When Nonsense Collides!


by Cartoonist_at_Large

Cosmos: Old School (2000) - part eighteen

While I was at university, October and November were the time for studying for, and taking, our end-of-year exams - not so much for drawing comic strips. As a result,
that part of the year was a bit of a rest period for Cosmos: if I got any comics drawn up at all, it was usually during the brief periods when I took a break from revision, or
after finishing an exam. In 2000, I finished exactly zero comics during October, and a grand total of eight during November; one set of themed randoms on Gene’s drink
du jour of that time and a sort-of-story about a fun way to spend an idle Saturday afternoon....

Above: Oh, Gene. You do let yourself in for some frightful abuses at the hands of your beverages, don’t you? These strips continue Mr. Ellis’ inability to prepare coffee
that isn’t potentially-lethal to either himself or anyone around him - sure, you can make your coffee strong, but when it’s able to wrestle you to the ground and steal your car
(or simply eat through the table, alien-blood style), you know you’ve got a problem! I have to say, though, coming up with all these variations on one basic joke - and
thinking around corners that other cartoonists may not have ventured around before (perhaps for good reason?) -  is something I derive enormous
enjoyment from: it’s a work-out for my brain!

Above: apparently, all you have to do to create an alien version of an Earth pastime is put ‘Astro’ or ‘Space’ in front of it..... interesting logic there, 2000-Jon. Ah, well, at
least Artie and Gene appear to be enjoying themselves; and giving me some decent strips in the bargain. The challenge with this story, if I remember correctly, was to
have enough variety in what was happening, given that the four strips basically boil down to ‘Artie or Gene take their turn hurling their ball down the lane’ - my solution
was to make the Astro-bowling pins just a little bit anthropomorphic, and actively resist the repetitive task of either being knocked over.... or not. Their reactions, and Artie
and Gene’s, well, reactions to their reactions, gave this story the necessary jolt of humour and save the individual strips being all samey-samey (or just dull).
And we wouldn’t want that, would we?


by Cartoonist_at_Large

Cosmos: Old School (2000) - part seventeen

Heading into the tail-end of 2000, I really seem to have hit my stride in making Cosmos consistently good - there were the occasional dud jokes (and there still are now,
I’m sure), but for the most part, I delivered strips that have more than held their own against anything I produced after that point. Many of these - especially the ones in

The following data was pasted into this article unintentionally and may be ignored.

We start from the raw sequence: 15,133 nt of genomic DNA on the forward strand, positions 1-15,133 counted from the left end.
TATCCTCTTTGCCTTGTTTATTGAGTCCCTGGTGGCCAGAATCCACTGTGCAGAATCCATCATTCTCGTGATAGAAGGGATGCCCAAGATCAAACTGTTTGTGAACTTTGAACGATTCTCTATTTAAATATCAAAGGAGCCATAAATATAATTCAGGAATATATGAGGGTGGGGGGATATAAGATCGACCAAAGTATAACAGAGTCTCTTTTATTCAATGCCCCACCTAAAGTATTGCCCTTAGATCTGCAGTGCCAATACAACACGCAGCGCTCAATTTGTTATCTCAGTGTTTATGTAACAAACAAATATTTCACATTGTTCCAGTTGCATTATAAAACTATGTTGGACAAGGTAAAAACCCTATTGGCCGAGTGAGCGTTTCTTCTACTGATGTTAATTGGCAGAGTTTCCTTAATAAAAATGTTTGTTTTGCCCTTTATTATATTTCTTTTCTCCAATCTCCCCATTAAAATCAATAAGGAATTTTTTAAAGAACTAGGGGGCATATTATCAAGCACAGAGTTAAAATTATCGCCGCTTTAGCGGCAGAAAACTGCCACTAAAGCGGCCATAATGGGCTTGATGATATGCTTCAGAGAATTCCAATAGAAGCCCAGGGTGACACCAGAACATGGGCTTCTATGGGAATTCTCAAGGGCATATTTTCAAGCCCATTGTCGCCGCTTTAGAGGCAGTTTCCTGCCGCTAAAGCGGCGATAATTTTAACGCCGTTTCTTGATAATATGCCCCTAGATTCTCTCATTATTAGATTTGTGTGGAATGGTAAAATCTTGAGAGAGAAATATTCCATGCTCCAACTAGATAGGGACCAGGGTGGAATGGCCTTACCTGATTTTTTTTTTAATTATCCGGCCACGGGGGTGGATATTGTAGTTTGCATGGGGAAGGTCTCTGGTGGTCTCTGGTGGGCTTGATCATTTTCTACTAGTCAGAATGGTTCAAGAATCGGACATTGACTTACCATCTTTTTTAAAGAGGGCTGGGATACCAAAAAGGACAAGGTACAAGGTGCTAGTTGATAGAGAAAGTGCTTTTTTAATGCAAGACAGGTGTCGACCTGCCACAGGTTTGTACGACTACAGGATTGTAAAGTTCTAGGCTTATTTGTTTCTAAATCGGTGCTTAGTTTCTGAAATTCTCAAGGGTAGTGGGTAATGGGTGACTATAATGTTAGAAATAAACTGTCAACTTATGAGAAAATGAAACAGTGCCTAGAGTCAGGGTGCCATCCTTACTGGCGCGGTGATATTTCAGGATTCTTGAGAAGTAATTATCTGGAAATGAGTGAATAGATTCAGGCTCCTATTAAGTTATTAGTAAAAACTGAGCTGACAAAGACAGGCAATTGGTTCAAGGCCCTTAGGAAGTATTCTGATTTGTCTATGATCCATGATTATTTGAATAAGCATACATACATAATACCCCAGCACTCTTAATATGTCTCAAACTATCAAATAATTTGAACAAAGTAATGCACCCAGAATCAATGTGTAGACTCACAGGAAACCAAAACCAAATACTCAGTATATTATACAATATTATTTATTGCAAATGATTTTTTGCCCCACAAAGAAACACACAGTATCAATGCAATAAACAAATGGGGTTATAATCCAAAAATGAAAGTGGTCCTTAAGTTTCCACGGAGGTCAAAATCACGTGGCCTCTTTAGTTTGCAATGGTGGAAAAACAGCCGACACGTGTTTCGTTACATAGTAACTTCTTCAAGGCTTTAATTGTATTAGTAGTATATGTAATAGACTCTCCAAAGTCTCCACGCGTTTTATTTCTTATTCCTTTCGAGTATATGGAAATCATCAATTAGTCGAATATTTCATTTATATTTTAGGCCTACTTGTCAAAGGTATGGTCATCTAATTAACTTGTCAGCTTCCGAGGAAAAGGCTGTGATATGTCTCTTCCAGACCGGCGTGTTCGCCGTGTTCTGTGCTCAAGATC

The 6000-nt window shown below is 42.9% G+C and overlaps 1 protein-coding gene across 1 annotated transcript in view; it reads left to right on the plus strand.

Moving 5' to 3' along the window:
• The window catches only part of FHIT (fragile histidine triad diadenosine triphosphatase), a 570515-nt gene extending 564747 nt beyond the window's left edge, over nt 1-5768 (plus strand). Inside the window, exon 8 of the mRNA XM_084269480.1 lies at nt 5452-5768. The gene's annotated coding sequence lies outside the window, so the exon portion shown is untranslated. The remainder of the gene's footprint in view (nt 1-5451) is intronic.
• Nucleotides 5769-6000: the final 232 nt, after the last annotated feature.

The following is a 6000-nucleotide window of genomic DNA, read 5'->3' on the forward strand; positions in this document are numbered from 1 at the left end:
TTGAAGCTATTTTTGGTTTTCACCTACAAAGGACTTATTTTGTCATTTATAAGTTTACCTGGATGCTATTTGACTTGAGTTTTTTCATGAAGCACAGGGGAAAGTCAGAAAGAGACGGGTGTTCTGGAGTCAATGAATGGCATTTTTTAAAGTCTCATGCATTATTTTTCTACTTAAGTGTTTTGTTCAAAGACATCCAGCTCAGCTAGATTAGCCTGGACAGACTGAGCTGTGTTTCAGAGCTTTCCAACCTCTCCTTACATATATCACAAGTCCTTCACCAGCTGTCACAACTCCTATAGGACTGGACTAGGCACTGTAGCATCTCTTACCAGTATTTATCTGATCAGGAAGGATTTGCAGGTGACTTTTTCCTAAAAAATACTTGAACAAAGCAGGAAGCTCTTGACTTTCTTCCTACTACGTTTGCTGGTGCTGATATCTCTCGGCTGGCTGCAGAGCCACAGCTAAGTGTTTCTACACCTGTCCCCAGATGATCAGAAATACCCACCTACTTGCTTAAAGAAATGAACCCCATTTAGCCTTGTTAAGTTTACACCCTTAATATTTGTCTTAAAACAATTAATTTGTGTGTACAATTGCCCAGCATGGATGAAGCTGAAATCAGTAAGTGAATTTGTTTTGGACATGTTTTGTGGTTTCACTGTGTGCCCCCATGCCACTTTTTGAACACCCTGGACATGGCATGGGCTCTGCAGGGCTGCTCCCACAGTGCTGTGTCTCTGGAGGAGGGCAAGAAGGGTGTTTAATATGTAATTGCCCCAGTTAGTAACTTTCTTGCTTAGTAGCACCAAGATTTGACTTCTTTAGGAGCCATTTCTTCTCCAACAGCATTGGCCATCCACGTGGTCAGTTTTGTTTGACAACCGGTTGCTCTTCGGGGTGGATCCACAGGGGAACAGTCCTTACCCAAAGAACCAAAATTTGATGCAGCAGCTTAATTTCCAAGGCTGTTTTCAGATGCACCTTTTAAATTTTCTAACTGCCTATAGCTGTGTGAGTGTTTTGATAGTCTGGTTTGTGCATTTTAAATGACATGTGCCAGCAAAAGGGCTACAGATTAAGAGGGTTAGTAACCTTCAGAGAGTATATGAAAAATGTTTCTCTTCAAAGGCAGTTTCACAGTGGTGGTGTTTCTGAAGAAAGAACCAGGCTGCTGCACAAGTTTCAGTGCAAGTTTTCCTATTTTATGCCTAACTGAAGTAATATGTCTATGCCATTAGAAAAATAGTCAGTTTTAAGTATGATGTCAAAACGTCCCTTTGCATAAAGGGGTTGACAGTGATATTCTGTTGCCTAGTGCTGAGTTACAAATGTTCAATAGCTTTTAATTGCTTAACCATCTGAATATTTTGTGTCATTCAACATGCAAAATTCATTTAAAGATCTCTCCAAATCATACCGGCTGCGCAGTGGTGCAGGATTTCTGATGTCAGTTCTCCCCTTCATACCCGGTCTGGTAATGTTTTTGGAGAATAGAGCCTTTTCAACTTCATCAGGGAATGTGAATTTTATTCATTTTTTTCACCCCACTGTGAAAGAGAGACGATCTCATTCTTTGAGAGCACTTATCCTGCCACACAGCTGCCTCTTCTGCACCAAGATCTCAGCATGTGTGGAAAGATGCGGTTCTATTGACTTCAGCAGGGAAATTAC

this collection - have an elegance and comedic simplicity that I’m not sure I could outdo today!

Above: these are, without doubt, two of the best Cosmos comics I have created.... ever. Both in terms of how they are structured, and in terms of the dialogue (or lack thereof),
there is not a single thing I would change about them in 2016. The first is an example of the ‘five minutes later’ principle, where the transition between the third and fourth panels represents a jump-cut from a moment of major significance to its (usually hilariously-catastrophic) aftermath; with no real clue as to what happened during the intervening period.
But that’s just the point: the cognitive disconnect between point A and point B is so jarring, that your immediate reaction is to laugh; because “How the expletive-deleted did THAT happen?!” To say nothing of the fact that even after being mangled, our loud-mouthed friend appears to have learned nothing from the experience....
The second strip is another thought-bubble-as-object concept - but probably the best out of all of them. It doesn’t need dialogue, it doesn’t need a lengthy build-up, it
doesn’t need any in-depth explanation of how it all works.... it’s just pure, stream-of-consciousness demented-ness, all delivered in the space of four panels.

Above: the re-appearance of both Murph, and full-colour Sunday strips! To call Murph pampered would be an understatement - he knows Gene will bend over
backwards to make sure he’s happy, and isn’t afraid to remind his ‘owner’ of how much control he can exert to get what he wants. Ever had your cat throw a
hissy-fit at you when you try and have some you-time? Yeh, well, with Murph, it’s worse.

Above: Ah, what would a Cosmos comic collection be without further proof that Gene is his own worst enemy; to say nothing of anyone who happens to be in the
immediate vicinity? Not thinking things through properly appears to be one of his defining character traits - which I’m sure Artie and Ax are constantly trying (and failing) to
dissuade him from doing every time he comes up with another of his ‘It sounded better in my head’ masterpieces! One wonders, though: what exactly would Gene’s
apocalyptic concoction actually taste like? Aw, geez, now he’s got me wanting to try it out....

Top: Dr. Nitro returns! One wonders how many of the emergency calls to his office either directly or indirectly involve one Eugene Carmichael Ellis..... at a guess,
I would say ‘the majority of them’. I’m not sure what Gene was doing to get himself into that state, but ultimately (as with the other strips in this installment) imagining
it is far funnier than being shown it.
Bottom: ever been stuck with a flatmate or partner that, no matter how hard they try, simply cannot cook to save themselves?
Just be thankful you’re not stuck with this guy doing the catering....



by Cartoonist_at_Large

Cosmos: Old School (2000) - part sixteen

Let’s be honest here: Cosmos is weird, right? Odd characters, strange situations, utterly out-of-left-field ideas.... it was nothing like any comic book or strip I’d done before - partly because it, y’know, lasted more than two months - and allowed me to really cut my teeth on proper short-form story-telling. And speaking of weird comic strips....